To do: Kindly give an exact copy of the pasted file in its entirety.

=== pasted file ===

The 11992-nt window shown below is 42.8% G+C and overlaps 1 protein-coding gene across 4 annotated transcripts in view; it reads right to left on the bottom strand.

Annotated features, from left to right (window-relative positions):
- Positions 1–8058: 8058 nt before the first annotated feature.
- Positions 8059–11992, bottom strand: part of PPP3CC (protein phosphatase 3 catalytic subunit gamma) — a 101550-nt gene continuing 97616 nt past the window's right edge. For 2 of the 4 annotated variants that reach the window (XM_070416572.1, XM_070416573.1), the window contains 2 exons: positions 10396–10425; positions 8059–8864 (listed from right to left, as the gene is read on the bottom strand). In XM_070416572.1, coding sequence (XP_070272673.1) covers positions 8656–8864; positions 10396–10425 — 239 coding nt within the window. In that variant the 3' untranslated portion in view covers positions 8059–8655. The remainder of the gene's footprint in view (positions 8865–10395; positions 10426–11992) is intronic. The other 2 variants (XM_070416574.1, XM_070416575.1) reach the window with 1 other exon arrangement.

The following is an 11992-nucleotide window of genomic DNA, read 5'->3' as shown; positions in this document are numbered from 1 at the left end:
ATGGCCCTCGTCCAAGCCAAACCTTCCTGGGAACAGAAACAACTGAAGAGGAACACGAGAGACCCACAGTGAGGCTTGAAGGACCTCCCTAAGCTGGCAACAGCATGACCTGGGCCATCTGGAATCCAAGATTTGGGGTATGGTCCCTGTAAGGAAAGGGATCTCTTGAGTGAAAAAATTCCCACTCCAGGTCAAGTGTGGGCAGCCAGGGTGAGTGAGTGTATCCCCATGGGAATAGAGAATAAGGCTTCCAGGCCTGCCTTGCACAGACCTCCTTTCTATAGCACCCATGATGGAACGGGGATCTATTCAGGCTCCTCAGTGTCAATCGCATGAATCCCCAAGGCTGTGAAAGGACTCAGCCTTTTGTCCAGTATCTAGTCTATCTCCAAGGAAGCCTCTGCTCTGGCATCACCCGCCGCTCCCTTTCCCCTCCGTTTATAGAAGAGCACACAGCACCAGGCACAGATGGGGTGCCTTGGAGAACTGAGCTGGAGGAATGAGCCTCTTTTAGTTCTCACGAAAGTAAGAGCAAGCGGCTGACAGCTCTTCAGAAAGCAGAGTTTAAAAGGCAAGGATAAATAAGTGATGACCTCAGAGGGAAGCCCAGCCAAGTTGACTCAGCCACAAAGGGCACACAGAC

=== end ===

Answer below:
The 11992-nt window shown below is 42.8% G+C and overlaps 1 protein-coding gene across 4 annotated transcripts in view; it reads right to left on the bottom strand.

Annotated features, from left to right (window-relative positions):
- Positions 1–8058: 8058 nt before the first annotated feature.
- Positions 8059–11992, bottom strand: part of PPP3CC (protein phosphatase 3 catalytic subunit gamma) — a 101550-nt gene continuing 97616 nt past the window's right edge. For 2 of the 4 annotated variants that reach the window (XM_070416572.1, XM_070416573.1), the window contains 2 exons: positions 10396–10425; positions 8059–8864 (listed from right to left, as the gene is read on the bottom strand). In XM_070416572.1, coding sequence (XP_070272673.1) covers positions 8656–8864; positions 10396–10425 — 239 coding nt within the window. In that variant the 3' untranslated portion in view covers positions 8059–8655. The remainder of the gene's footprint in view (positions 8865–10395; positions 10426–11992) is intronic. The other 2 variants (XM_070416574.1, XM_070416575.1) reach the window with 1 other exon arrangement.

The following is an 11992-nucleotide window of genomic DNA, read 5'->3' as shown; positions in this document are numbered from 1 at the left end:
ATGGCCCTCGTCCAAGCCAAACCTTCCTGGGAACAGAAACAACTGAAGAGGAACACGAGAGACCCACAGTGAGGCTTGAAGGACCTCCCTAAGCTGGCAACAGCATGACCTGGGCCATCTGGAATCCAAGATTTGGGGTATGGTCCCTGTAAGGAAAGGGATCTCTTGAGTGAAAAAATTCCCACTCCAGGTCAAGTGTGGGCAGCCAGGGTGAGTGAGTGTATCCCCATGGGAATAGAGAATAAGGCTTCCAGGCCTGCCTTGCACAGACCTCCTTTCTATAGCACCCATGATGGAACGGGGATCTATTCAGGCTCCTCAGTGTCAATCGCATGAATCCCCAAGGCTGTGAAAGGACTCAGCCTTTTGTCCAGTATCTAGTCTATCTCCAAGGAAGCCTCTGCTCTGGCATCACCCGCCGCTCCCTTTCCCCTCCGTTTATAGAAGAGCACACAGCACCAGGCACAGATGGGGTGCCTTGGAGAACTGAGCTGGAGGAATGAGCCTCTTTTAGTTCTCACGAAAGTAAGAGCAAGCGGCTGACAGCTCTTCAGAAAGCAGAGTTTAAAAGGCAAGGATAAATAAGTGATGACCTCAGAGGGAAGCCCAGCCAAGTTGACTCAGCCACAAAGGGCACACAGAC